More and more programs are distributing spyware using these methods. The presence of spyware or other adware is often not disclosed when you download or install software. If any information is disclosed, it is usually buried in an End User License Agreement (EULA). You may have missed a warning that spyware was being installed on your computer if you clicked “I Agree” during a download without reading exactly what you were agreeing to. If a child in your household has access to your computer, he or she could have downloaded spyware without your knowledge.

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How do I know if my computer is infected with spyware?

Any computer that has ever been connected to the Internet could potentially be infected with spyware. There are a number of ways it can impact your system, including the following:

  • Poor performance could indicate that your system’s resources are bogged down with running spyware. Take note if your computer is slow, crashing, freezing up or otherwise unstable.
  • Unwanted browser behavior could be a sign that your browser has been hijacked by spyware. The default page you see when you open a browser window has changed. You’re being redirected to search results on pages you don’t recognize. Your toolbar has been replaced with something you haven’t seen before.
  • Pop-ups when you aren’t on the Internet are another telltale sign. You’re getting pop-ups even with pop-up blocking software installed and running, or you’re seeing advertisements when not on the Internet.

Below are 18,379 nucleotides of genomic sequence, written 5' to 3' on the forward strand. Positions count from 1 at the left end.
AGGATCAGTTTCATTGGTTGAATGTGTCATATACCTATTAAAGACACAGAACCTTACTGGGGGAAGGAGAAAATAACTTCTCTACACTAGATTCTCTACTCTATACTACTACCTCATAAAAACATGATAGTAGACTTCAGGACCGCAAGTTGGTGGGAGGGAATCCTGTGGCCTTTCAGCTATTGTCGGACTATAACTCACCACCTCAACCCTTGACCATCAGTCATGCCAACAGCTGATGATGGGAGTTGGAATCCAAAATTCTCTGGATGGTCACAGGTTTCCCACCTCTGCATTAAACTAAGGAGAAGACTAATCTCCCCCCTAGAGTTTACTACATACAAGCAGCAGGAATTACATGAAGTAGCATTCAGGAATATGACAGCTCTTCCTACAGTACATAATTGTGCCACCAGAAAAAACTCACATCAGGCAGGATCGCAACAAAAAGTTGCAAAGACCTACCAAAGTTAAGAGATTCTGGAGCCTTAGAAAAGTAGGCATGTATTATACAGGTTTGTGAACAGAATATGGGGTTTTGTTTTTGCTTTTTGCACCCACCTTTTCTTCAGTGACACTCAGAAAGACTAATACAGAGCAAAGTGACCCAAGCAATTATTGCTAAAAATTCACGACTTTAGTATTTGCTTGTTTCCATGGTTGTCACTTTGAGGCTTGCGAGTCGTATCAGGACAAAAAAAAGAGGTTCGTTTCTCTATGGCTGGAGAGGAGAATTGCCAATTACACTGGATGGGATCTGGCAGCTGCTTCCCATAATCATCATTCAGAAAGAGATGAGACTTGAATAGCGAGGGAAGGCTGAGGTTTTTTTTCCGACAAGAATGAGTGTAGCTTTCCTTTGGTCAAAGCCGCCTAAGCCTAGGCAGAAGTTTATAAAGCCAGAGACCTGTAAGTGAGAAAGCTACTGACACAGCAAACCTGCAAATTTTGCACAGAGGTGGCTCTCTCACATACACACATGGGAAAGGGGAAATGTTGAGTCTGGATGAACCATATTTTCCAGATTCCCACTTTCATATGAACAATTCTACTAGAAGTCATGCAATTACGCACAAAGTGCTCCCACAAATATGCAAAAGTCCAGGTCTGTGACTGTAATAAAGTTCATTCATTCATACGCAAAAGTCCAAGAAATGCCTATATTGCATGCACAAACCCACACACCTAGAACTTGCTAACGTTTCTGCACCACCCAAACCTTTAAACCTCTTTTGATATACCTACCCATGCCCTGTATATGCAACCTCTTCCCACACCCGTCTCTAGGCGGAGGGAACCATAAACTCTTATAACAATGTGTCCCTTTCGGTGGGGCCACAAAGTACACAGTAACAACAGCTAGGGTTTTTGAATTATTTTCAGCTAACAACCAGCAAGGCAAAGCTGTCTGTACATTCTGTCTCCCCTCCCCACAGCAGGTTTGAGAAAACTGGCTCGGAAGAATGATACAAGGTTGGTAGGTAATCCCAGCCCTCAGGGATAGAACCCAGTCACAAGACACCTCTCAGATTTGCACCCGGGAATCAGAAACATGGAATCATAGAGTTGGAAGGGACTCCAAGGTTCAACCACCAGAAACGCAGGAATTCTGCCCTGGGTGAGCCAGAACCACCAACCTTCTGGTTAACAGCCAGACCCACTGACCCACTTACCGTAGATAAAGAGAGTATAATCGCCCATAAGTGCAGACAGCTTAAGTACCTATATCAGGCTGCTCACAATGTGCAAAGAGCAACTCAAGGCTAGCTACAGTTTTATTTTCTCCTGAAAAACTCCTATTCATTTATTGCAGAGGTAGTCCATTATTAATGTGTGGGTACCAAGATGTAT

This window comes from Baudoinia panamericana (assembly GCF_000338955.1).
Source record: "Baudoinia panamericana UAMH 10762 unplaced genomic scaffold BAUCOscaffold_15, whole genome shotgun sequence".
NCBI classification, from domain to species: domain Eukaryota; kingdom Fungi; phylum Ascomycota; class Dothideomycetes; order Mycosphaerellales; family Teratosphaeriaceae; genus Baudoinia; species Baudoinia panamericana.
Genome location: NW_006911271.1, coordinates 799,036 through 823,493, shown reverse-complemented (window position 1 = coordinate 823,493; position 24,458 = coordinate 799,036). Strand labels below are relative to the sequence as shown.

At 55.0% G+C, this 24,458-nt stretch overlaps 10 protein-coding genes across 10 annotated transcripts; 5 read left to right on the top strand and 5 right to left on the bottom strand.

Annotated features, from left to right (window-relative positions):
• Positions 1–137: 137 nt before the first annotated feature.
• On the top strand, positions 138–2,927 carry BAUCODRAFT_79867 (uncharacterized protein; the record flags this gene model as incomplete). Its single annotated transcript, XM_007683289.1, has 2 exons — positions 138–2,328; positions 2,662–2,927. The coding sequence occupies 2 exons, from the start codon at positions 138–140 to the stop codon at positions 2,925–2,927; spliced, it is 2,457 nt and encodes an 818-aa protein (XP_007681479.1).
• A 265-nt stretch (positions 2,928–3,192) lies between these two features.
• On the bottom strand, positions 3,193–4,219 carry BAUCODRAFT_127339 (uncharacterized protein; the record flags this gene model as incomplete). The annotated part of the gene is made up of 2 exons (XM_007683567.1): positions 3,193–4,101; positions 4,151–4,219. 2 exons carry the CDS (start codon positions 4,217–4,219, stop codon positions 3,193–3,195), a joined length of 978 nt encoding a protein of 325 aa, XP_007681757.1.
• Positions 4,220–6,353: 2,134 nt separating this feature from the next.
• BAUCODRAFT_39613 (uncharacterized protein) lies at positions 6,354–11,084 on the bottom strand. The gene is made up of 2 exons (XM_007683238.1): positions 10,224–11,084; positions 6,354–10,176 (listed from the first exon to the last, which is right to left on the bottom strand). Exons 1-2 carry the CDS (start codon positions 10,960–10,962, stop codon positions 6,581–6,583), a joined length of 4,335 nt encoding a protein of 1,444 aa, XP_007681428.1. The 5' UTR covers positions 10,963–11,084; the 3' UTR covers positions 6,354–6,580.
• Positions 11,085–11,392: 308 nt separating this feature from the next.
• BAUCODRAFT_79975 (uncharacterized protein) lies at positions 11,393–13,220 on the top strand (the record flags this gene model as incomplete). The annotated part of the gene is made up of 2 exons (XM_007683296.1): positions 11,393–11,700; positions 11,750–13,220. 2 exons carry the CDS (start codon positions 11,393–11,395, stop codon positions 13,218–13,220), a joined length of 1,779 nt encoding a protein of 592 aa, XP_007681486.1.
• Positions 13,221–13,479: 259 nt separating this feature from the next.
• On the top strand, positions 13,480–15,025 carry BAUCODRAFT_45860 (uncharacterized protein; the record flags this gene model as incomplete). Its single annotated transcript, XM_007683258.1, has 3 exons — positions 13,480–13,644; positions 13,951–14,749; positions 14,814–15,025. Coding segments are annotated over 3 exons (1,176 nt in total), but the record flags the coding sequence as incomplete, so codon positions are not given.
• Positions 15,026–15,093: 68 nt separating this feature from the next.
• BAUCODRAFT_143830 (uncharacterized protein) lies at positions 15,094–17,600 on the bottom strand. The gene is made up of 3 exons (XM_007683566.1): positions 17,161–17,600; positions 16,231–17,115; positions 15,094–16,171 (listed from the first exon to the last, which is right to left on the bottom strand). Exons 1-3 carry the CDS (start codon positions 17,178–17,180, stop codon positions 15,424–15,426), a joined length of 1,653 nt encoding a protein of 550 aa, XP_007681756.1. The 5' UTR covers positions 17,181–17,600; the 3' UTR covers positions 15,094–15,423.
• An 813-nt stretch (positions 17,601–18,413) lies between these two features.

• Problems using secure Web sites are sometimes caused by spyware. You could have trouble logging into or using secure Web sites like WebMail, Outlook Express and WebCT.

Not necessarily all of these things will happen as a result of spyware. Your computer could be infected even if you’re only experiencing a single symptom. Even a machine that is running normally could be infected with spyware.

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How can I get rid of it?

Anti-virus software, firewalls and Internet pop-up blockers generally do not provide adequate protection from spyware once it’s on your machine. Once installed, spyware is typically hard to remove in its entirety and is sometimes automatically reinstalled. You should not attempt to remove spyware on your own. Using software designed for spyware removal will enable you to remove unwanted programs in their entirety and is safer than deleting files yourself.

You can combat spyware using free or paid for software available for download on the Internet. Spyware removal software will scan your computer for infected programs and help you remove them once they have been identified. Be sure to download only recommended spyware removal products. Many fake spyware removal programs exist to trick users into paying for ineffective software or even to install more spyware on their computer.

One of the most popular spyware removal products is free - Lavasoft’s Ad-Aware. If that doesn't rid your machine of spyware, another effective scanner recommended for advanced users is Bazooka™ Adware and Spyware Scanner. Always check to make sure you have the latest version, and if you have the option to do so, enable automatic updates for these products.